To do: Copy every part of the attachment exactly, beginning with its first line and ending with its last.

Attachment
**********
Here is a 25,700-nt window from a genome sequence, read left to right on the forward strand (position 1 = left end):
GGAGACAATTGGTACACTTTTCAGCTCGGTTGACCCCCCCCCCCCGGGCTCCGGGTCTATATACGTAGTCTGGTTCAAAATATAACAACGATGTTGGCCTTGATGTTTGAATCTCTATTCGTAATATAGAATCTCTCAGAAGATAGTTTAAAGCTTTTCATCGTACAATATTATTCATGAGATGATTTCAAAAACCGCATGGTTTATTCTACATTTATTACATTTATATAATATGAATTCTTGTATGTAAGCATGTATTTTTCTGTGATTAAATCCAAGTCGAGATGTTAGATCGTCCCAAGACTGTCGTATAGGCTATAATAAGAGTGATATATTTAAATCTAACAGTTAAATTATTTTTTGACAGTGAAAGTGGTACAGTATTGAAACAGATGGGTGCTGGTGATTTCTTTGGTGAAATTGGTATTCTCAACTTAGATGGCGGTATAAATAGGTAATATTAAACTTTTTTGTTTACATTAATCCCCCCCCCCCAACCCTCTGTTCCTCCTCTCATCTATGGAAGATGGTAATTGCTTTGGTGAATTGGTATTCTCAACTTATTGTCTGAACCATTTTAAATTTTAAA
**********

Here is a 25,700-nt window from a genome sequence, read left to right on the forward strand (position 1 = left end):
GGAGACAATTGGTACACTTTTCAGCTCGGTTGACCCCCCCCCCCCGGGCTCCGGGTCTATATACGTAGTCTGGTTCAAAATATAACAACGATGTTGGCCTTGATGTTTGAATCTCTATTCGTAATATAGAATCTCTCAGAAGATAGTTTAAAGCTTTTCATCGTACAATATTATTCATGAGATGATTTCAAAAACCGCATGGTTTATTCTACATTTATTACATTTATATAATATGAATTCTTGTATGTAAGCATGTATTTTTCTGTGATTAAATCCAAGTCGAGATGTTAGATCGTCCCAAGACTGTCGTATAGGCTATAATAAGAGTGATATATTTAAATCTAACAGTTAAATTATTTTTTGACAGTGAAAGTGGTACAGTATTGAAACAGATGGGTGCTGGTGATTTCTTTGGTGAAATTGGTATTCTCAACTTAGATGGCGGTATAAATAGGTAATATTAAACTTTTTTGTTTACATTAATCCCCCCCCCCCAACCCTCTGTTCCTCCTCTCATCTATGGAAGATGGTAATTGCTTTGGTGAATTGGTATTCTCAACTTATTGTCTGAACCATTTTAAATTTTAAA